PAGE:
I dropped into fourth gear in front of Clyde Pease's house at 110 mph. (Clyde always said I was the only one who could roll him out of bed, and that's saying something considering Clyde was always drunk.)

I looked back and was not used to seeing headlights coming up fast and I mean strong.

I put my foot in the fire wall, lost too much traction, and he beat me by maybe 1/2 to 3/4 of a car, and I went on back to the Dairy Dell.

Perkie went back to the Wing drive-in at town, announcing he had beat the big red Ford.

Eddie Reeves, my second cousin, was there.

He called him a liar and several other names, and made him accompany him straight to the Dairy Dell.

Eddie walked over, grabbed me up by the shirt collar, and said, "Perkie said he beat the big red Ford."

I asked innocently, "Who's Perkie?"

He said, "The guy in the 2x2, dumbass."

I didn't know Eddie had a dog in this fight 'cause the Wing crowd was a higher class people than us at the Dairy Dell.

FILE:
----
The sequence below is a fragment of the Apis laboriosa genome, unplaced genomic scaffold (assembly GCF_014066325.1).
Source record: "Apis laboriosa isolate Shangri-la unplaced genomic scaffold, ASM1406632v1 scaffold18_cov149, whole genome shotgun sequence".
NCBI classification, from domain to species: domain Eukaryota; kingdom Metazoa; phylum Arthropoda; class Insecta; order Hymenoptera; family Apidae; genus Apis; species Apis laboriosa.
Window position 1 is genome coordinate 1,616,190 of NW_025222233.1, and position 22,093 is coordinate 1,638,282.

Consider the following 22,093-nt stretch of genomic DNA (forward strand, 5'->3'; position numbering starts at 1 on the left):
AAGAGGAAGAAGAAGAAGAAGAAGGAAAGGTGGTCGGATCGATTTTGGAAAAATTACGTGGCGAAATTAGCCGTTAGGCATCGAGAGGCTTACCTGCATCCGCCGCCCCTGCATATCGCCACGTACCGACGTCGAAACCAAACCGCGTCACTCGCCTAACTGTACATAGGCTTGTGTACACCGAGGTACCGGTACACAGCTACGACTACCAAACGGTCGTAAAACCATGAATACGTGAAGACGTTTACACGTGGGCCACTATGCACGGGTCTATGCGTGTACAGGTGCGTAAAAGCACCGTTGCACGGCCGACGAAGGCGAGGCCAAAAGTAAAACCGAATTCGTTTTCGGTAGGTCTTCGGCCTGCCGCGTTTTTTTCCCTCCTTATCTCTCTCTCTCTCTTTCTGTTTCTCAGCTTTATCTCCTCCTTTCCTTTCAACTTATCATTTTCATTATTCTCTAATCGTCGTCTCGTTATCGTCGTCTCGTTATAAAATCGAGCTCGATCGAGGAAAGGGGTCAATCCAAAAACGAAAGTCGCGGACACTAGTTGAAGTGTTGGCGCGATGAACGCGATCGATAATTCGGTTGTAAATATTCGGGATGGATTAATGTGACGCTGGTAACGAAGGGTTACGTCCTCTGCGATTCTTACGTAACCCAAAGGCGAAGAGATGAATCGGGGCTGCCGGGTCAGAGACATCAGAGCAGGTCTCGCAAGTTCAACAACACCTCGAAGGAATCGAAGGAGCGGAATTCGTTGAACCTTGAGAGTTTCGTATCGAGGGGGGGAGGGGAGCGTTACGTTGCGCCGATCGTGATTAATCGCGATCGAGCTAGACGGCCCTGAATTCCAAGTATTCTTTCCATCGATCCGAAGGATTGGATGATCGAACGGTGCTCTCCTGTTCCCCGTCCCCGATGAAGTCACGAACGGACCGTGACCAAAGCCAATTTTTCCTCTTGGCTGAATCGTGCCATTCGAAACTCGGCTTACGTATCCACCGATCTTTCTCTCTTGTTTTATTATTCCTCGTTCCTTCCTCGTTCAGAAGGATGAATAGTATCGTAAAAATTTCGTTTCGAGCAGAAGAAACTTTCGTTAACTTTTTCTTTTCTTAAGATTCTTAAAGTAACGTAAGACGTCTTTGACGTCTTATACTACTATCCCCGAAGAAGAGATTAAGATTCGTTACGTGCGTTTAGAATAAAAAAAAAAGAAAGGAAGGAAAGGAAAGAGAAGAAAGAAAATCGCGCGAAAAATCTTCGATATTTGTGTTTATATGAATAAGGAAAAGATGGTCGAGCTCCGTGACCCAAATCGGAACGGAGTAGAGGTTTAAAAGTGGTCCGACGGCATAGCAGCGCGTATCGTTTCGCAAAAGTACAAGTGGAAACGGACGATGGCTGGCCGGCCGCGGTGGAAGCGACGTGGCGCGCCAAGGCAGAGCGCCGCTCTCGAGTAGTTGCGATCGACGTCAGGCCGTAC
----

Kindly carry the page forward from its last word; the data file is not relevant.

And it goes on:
But he told me to get my ass in the car and we were going to run.

So everyone went on up to OK Tire.

Now, I wasn't no dummy.

I knew what had happened and I knew what I had done wrong. I knew exactly how much pressure the strip would take without losing too much traction- but I also knew Eddie had about .3 seconds on me the speed shift...and that he was pissed.

I didn't want to get beat and get my ass kicked too, so I told him, "you drive."

I buckled up. He took one test run (make that .5 seconds on the shift), first time in the car, but he was burning too much rubber.

First run, Eddie beat him 1/2 car length.

Second, by one car.

Third, by two cars.

Best man on the fast shift I ever saw.

We ran it one more time at Somerset drag strip with 12 inch cheater slicks. Eddie crossed the finish line, smoke rolling, locked it up, slid all the way to the end of the track and almost got stopped. Then the car picked up a sideways drift and the second he left that asphalt, the sharp edge of the slick caught in the dirt-rolling the car one time-in perfect slow motion.

But he still beat a '62 Ford that was built by Red Cornett, maybe the best motor man in Kentucky at that time.

Then came the Goat